https://doi.org/10.1371/journal.pone.0067578.t005

Subgroup Analyses

To examine possible differences in demographic features between the subjects with high AUCGLP-1 and those with low AUCGLP-1, we divided the study subjects into two groups by the median of AUCGLP-1. As shown in Table 6, the low AUCGLP-1 group was younger, included a larger proportion of men and had lower baseline GLP-1 level, larger BMI and higher levels of LDL-C and eGFR than those in the high AUCGLP-1 group. HbA1c and indices of insulin sensitivities (i.e., Matsuda-DeFronzo index and HOMA-IR) were not significantly different between the two groups, though both indices tended to indicate lower insulin sensitivity in the low AUCGLP-1 group. Interestingly, both SBP and DBP were significantly correlated with AUCGLP-1 in the low AUCGLP-1 group (Figure 2), whereas such a correlation was not detected in the high AUCGLP-1 group.

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Figure 2. Blood pressure - AUCGLP-1 relationships in the high and low AUCGLP-1 groups.

In the high AUCGLP-1 group, neither SBP nor DBP correlated with AUCGLP-1 (Panels A and B). In contrast, there were significant correlations between AUCGLP-1 and SBP (r = −0.40, p = 0.0032, Panel C) and between AUCGLP-1 and DBP (r = −0.28 p = 0.0448, Panel D) in the low AUCGLP-1 group. SBP, systolic blood pressure; DBP, diastolic blood pressure; AUCGLP-1, area under the curve of GLP-1 level in the oral glucose tolerance test.

https://doi.org/10.1371/journal.pone.0067578.g002

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Table 6. Demographic and clinical parameters in low AUCGLP-1 group and high AUCGLP-1 group.

https://doi.org/10.1371/journal.pone.0067578.t006

Time courses of PG and IRI levels during OGTT are shown in Figure 3. Levels of fasting PG were similar in the two groups (97.1±9.9 vs. 96.0±9.6 mg/dl). However, PG level at 60 min after oral glucose loading was significantly higher in the low AUCGLP-1 group than in the high AUCGLP-1 group (170.9±47.2 vs. 149.3±39.5 mg/dl). In contrast, IRI levels were similar before and after glucose loading in the high and low AUCGLP-1 groups. AUCPG was significantly larger in the low AUCGLP-1 group than in the high AUCGLP-1 group, though AUCIRI values were similar in the two groups (Table 6).

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Figure 3. Time courses of PG and IRI in the OGTT.

Broken lines and solid lines indicate the low AUCGLP-1 group and high AUCGLP-1 group, respectively. The low AUCGLP-1 group showed significantly higher PG level at 60 min after glucose loading than in the high AUCGLP-1 group (Panel A). *p = 0.039. There was no inter-group difference in time courses of plasma IRI during the OGTT (Panel B). PG, plasma glucose; IRI, immunoreactive insulin.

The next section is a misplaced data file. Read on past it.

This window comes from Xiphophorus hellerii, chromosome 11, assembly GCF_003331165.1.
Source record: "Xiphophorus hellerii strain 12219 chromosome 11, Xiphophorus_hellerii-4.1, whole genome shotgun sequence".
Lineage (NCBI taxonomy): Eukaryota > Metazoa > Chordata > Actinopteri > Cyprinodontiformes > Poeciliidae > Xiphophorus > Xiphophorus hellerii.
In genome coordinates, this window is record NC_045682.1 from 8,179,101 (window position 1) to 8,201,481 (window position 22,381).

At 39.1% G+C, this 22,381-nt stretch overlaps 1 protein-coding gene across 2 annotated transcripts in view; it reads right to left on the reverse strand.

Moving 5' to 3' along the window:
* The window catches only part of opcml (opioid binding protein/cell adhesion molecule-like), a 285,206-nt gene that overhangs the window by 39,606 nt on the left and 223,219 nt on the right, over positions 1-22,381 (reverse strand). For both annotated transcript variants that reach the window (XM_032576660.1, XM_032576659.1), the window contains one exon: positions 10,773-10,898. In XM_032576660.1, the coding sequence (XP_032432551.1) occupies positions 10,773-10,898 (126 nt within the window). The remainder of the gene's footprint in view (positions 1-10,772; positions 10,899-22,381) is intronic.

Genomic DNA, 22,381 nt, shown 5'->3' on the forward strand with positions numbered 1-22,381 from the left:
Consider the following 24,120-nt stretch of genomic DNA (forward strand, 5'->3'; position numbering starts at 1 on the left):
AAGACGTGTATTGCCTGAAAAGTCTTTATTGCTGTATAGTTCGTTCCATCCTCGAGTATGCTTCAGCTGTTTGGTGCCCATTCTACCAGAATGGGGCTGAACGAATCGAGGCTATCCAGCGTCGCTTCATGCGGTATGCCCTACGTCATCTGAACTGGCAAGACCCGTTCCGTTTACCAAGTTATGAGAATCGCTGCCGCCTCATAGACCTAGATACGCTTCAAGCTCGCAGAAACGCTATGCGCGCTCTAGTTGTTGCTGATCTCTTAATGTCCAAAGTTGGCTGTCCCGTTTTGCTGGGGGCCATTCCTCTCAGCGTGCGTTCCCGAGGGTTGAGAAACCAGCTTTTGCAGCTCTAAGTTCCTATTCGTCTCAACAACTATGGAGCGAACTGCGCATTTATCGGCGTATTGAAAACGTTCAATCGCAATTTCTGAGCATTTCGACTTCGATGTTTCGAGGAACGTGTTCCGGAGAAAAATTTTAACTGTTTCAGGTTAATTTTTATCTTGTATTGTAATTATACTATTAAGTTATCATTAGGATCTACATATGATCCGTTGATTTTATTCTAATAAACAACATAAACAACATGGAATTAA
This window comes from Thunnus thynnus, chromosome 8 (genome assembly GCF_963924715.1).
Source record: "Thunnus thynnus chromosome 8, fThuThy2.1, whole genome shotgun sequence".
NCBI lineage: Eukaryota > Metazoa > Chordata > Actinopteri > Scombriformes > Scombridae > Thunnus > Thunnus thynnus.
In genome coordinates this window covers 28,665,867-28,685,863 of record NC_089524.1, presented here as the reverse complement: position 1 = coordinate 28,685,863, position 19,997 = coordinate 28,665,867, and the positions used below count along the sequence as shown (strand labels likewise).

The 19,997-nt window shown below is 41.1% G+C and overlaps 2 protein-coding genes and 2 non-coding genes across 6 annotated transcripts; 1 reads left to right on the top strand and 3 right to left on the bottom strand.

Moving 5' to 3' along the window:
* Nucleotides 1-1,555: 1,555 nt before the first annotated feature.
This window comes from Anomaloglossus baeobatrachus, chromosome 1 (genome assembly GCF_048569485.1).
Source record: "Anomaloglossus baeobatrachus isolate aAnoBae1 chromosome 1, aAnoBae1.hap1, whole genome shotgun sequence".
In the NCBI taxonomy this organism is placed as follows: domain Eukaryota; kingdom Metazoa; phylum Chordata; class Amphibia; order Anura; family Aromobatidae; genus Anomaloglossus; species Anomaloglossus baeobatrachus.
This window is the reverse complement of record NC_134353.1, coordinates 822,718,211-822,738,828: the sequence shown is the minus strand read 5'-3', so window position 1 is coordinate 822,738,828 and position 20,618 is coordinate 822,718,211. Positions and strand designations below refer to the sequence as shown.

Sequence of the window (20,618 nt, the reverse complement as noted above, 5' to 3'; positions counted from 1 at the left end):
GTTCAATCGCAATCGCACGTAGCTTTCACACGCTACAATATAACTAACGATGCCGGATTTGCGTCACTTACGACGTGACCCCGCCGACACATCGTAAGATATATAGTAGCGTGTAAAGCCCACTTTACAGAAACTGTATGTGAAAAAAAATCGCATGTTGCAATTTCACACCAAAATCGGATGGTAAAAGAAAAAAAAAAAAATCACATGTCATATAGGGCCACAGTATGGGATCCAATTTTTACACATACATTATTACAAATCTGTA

https://doi.org/10.1371/journal.pone.0067578.g003

Discussion

Determinants of Baseline Plasma GLP-1 Level and GLP-1 Secretory Function

Since GLP-1 has extra-pancreatic targets of actions [1], [2], not only post-prandial but also baseline (fasting) level of GLP-1 potentially influence functions of extra-pancreatic tissues. However, a few studies have provided information on factors regulating baseline plasma GLP-1 level. Jørgensen et al. [17] reported that growth hormone deficiency induced an increase in fasting GLP-1 level. Pannacciulli et al. [18] showed that fasting GLP-1 level was positively correlated with rates of energy expenditure and negatively correlated with respiratory quotient, indicating a possible link between fatty acid oxidation and GLP-1 level. Since the level of daily energy expenditure potentially modifies insulin sensitivity, we assumed that insulin sensitivity indexes or lipid levels correlate with GLP-1 level. However, we did not find a significant correlation of baseline GLP-1 level with Matsuda-DeFronzo index, HOMA-IR, serum TG, or HDL-C. Also, no significant correlation was found between baseline GLP-1 and BMI, being consistent with results of earlier studies showing that fasting GLP-1 level in obese subjects was unchanged after weight reduction [19], [20]. In contrast to fasting GLP-1 level, post-prandial GLP-1 level was reduced after weight loss in a study by Adam et al. [19]. Nevertheless, the present observations indicate that insulin sensitivity or BMI are not contributory to physiological regulation of fasting GLP-1 level.

To our knowledge, there has been no study that systematically examined determinants of GLP-1 secretory function in non-diabetic subjects. Using AUCGLP-1 during OGTT, we examined the associations of GLP-1 secretory function with metabolic parameters and found that sex and age are independent determinants of AUCGLP-1 (Table 3). The results indicate that response of GLP-1 secretion to glucose loading is larger in women than in men. However, in an earlier study by Carroll et al. [21], time courses of GLP-1 during a 60-min postprandial period were similar in men and women. The number of subjects in their study was small (19 men and 20 women) and they used a 510 kcal test meal to evoke responses of GLP-1 and other hormones. Thus, absence of a sex difference in GLP-1 secretory function in the study by Carroll et al. [21] might have been a type II error or the sex difference in GLP-1 response in the present study might be specific to the situation of loading glucose only. This issue needs further investigation.